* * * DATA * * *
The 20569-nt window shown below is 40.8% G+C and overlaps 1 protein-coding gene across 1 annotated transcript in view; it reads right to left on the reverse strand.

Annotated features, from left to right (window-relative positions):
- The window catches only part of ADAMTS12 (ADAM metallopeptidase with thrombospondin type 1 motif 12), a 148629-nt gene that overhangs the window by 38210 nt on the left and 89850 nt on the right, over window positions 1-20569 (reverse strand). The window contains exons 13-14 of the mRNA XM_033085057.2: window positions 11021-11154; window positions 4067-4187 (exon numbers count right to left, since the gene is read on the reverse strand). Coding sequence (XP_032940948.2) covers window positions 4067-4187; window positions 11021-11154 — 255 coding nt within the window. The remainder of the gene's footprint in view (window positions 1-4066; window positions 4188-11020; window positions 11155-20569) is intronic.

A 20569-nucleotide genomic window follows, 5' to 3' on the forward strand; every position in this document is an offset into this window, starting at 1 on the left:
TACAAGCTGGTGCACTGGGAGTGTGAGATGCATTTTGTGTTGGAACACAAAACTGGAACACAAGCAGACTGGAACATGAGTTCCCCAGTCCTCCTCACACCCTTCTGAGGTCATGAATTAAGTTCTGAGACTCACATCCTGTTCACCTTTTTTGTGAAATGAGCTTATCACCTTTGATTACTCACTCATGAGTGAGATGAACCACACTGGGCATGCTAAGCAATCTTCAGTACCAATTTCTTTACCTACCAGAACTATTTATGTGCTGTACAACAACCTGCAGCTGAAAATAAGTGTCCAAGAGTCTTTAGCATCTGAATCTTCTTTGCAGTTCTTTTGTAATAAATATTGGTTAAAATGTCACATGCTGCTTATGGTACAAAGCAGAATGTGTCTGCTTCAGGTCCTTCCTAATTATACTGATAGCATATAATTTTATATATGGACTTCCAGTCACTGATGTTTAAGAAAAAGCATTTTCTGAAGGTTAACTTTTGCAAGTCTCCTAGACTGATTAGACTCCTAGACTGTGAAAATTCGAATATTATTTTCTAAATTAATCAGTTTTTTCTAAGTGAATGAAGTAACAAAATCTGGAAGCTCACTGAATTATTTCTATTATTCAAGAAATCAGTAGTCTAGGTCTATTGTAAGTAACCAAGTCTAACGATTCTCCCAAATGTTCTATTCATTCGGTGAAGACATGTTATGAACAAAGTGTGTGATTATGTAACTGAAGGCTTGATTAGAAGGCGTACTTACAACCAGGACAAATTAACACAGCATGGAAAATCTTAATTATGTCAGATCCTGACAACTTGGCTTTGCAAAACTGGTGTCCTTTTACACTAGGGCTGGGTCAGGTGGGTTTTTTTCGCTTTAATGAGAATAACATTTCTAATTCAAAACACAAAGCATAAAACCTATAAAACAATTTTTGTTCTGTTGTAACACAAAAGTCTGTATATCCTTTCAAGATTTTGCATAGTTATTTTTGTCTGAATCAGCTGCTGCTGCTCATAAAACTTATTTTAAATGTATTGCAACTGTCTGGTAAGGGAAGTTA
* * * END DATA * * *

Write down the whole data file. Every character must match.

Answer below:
The 20569-nt window shown below is 40.8% G+C and overlaps 1 protein-coding gene across 1 annotated transcript in view; it reads right to left on the reverse strand.

Annotated features, from left to right (window-relative positions):
- The window catches only part of ADAMTS12 (ADAM metallopeptidase with thrombospondin type 1 motif 12), a 148629-nt gene that overhangs the window by 38210 nt on the left and 89850 nt on the right, over window positions 1-20569 (reverse strand). The window contains exons 13-14 of the mRNA XM_033085057.2: window positions 11021-11154; window positions 4067-4187 (exon numbers count right to left, since the gene is read on the reverse strand). Coding sequence (XP_032940948.2) covers window positions 4067-4187; window positions 11021-11154 — 255 coding nt within the window. The remainder of the gene's footprint in view (window positions 1-4066; window positions 4188-11020; window positions 11155-20569) is intronic.

A 20569-nucleotide genomic window follows, 5' to 3' on the forward strand; every position in this document is an offset into this window, starting at 1 on the left:
TACAAGCTGGTGCACTGGGAGTGTGAGATGCATTTTGTGTTGGAACACAAAACTGGAACACAAGCAGACTGGAACATGAGTTCCCCAGTCCTCCTCACACCCTTCTGAGGTCATGAATTAAGTTCTGAGACTCACATCCTGTTCACCTTTTTTGTGAAATGAGCTTATCACCTTTGATTACTCACTCATGAGTGAGATGAACCACACTGGGCATGCTAAGCAATCTTCAGTACCAATTTCTTTACCTACCAGAACTATTTATGTGCTGTACAACAACCTGCAGCTGAAAATAAGTGTCCAAGAGTCTTTAGCATCTGAATCTTCTTTGCAGTTCTTTTGTAATAAATATTGGTTAAAATGTCACATGCTGCTTATGGTACAAAGCAGAATGTGTCTGCTTCAGGTCCTTCCTAATTATACTGATAGCATATAATTTTATATATGGACTTCCAGTCACTGATGTTTAAGAAAAAGCATTTTCTGAAGGTTAACTTTTGCAAGTCTCCTAGACTGATTAGACTCCTAGACTGTGAAAATTCGAATATTATTTTCTAAATTAATCAGTTTTTTCTAAGTGAATGAAGTAACAAAATCTGGAAGCTCACTGAATTATTTCTATTATTCAAGAAATCAGTAGTCTAGGTCTATTGTAAGTAACCAAGTCTAACGATTCTCCCAAATGTTCTATTCATTCGGTGAAGACATGTTATGAACAAAGTGTGTGATTATGTAACTGAAGGCTTGATTAGAAGGCGTACTTACAACCAGGACAAATTAACACAGCATGGAAAATCTTAATTATGTCAGATCCTGACAACTTGGCTTTGCAAAACTGGTGTCCTTTTACACTAGGGCTGGGTCAGGTGGGTTTTTTTCGCTTTAATGAGAATAACATTTCTAATTCAAAACACAAAGCATAAAACCTATAAAACAATTTTTGTTCTGTTGTAACACAAAAGTCTGTATATCCTTTCAAGATTTTGCATAGTTATTTTTGTCTGAATCAGCTGCTGCTGCTCATAAAACTTATTTTAAATGTATTGCAACTGTCTGGTAAGGGAAGTTA